The opinion of the court was delivered by: (Judge Conner)
Presently before the court is a motion (Doc. 29) and brief in support thereof (Doc. 30) filed by Don Bailey, Esquire ("Attorney Bailey"), counsel for plaintiff, to vacate an order of this court that dismissed certain claims from the above-captioned case. For the reasons that follow, the court will direct Attorney Bailey to show cause why he should not be sanctioned for these inappropriate submissions.
The complaint in this case was filed by Attorney Bailey in August 2005. (See Doc. 1.) Brought pursuant to 42 U.S.C. § 1983, the complaint vaguely alleged that the plaintiff's constitutional rights were violated by the unlawful application of local zoning ordinances.*fn1 It averred that plaintiff was "forced to attend" a hearing before the local zoning board, during which a solicitor for the municipality purportedly made a racist remark, referring to "little children of color" who visited plaintiff's property as "those people." (Doc. 1 ¶¶ 7, 9.) It alleged that the presiding officer of the hearing failed to address this remark, and that a stenographer omitted the remark from a transcript of the proceeding. (See Doc. 1 ¶ 11.) According to the complaint, these facts demonstrated that the ordinances at issue were applied to plaintiff solely "for racial purposes," and resulted in the denial of plaintiff's right to a fair hearing, violated plaintiff's rights to substantive and procedural due process, and violated plaintiff's "rights pursuant to the Sixth[,] Seventh and 14th amendments to a verbatim transcript of the hearing." (Doc. 1 ¶¶ 11, 13, 14, 15.) The complaint named as defendants the stenographer, an unknown "John Doe" who directed the stenographer to delete the comment from the transcript, the municipality and its zoning board. (See Doc. 1.)
Defendants moved to dismiss the complaint. The stenographer argued that the complaint failed to state a claim against her because there is no constitutional right to a verbatim transcript of zoning proceedings. (See Docs. 7, 15.) The municipality and its zoning board argued that plaintiff's claims were previously litigated before a state court,*fn2 and are therefore barred by the doctrines of collateral estoppel and res judicata. (See Docs. 7, 15.)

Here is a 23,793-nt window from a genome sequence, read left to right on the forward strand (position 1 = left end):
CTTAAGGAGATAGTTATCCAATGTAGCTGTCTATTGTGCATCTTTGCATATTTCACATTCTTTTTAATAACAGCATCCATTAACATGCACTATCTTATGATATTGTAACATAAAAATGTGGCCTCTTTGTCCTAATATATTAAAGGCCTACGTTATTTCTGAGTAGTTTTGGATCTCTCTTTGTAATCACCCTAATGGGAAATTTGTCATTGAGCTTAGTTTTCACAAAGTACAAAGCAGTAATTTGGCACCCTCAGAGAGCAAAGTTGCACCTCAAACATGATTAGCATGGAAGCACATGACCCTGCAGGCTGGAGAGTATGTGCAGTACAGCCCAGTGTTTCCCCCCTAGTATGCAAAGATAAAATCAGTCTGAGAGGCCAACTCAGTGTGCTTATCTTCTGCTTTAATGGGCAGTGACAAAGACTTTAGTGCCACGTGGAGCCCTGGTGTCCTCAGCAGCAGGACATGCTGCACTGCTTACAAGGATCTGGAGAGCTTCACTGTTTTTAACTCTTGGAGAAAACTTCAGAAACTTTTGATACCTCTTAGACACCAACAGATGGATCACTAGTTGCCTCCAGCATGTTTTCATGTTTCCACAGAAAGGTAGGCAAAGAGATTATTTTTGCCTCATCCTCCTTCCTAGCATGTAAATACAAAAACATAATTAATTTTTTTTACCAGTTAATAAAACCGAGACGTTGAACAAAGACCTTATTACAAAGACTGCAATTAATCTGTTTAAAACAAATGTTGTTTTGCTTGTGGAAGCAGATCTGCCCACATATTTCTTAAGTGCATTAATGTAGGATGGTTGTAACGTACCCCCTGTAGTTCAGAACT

By order of court dated May 16, 2006 (Doc. 28), the court engaged in a measured*fn3 review of the complaint and granted in part and denied in part the motions to dismiss. With respect to the alleged altered transcript, the court found that because the complaint did not aver a harm arising therefrom, it was insufficient to support a constitutional claim. See Carpenter v. Vaughn, 229 F.3d 138, 155 (3d Cir. 2002) ("[A defendant's] constitutional rights would be violated only if inaccuracies in the transcript adversely affected the outcome of the criminal proceeding."). Accordingly, the court dismissed this claim, but granted plaintiff leave to file an amended complaint that "set[s] forth with specificity the facts and legal theories supporting any claims relating to the alleged alteration of the hearing transcript." (See Doc. 28 at 4.) With respect to the prior state court proceedings, the court held that application of the doctrine of res judicata could not be resolved in the context of Rule 12(b)(6). See Pryor v. Nat'l Collegiate Athletic Assoc., 288 F.3d 548, 560 (3d Cir. 2002) ("Documents that the defendant attaches to the motion to dismiss are considered part of the pleadings if they are referred to in the plaintiff's complaint and are central to the claim . . . .").
The complaint made broad allegations of racial animus,*fn4 but failed to link the vague factual averments*fn5 with specific constitutional deprivations requisite for a § 1983 cause of action.*fn6 Importantly, although the court could not decipher the precise constitutional underpinnings of plaintiff's claims, it liberally construed the same and granted plaintiff leave to amend the complaint. See, e.g., McLaughlin v. Watson, 271 F.3d 566, 569 n.2 (3d Cir. 2001).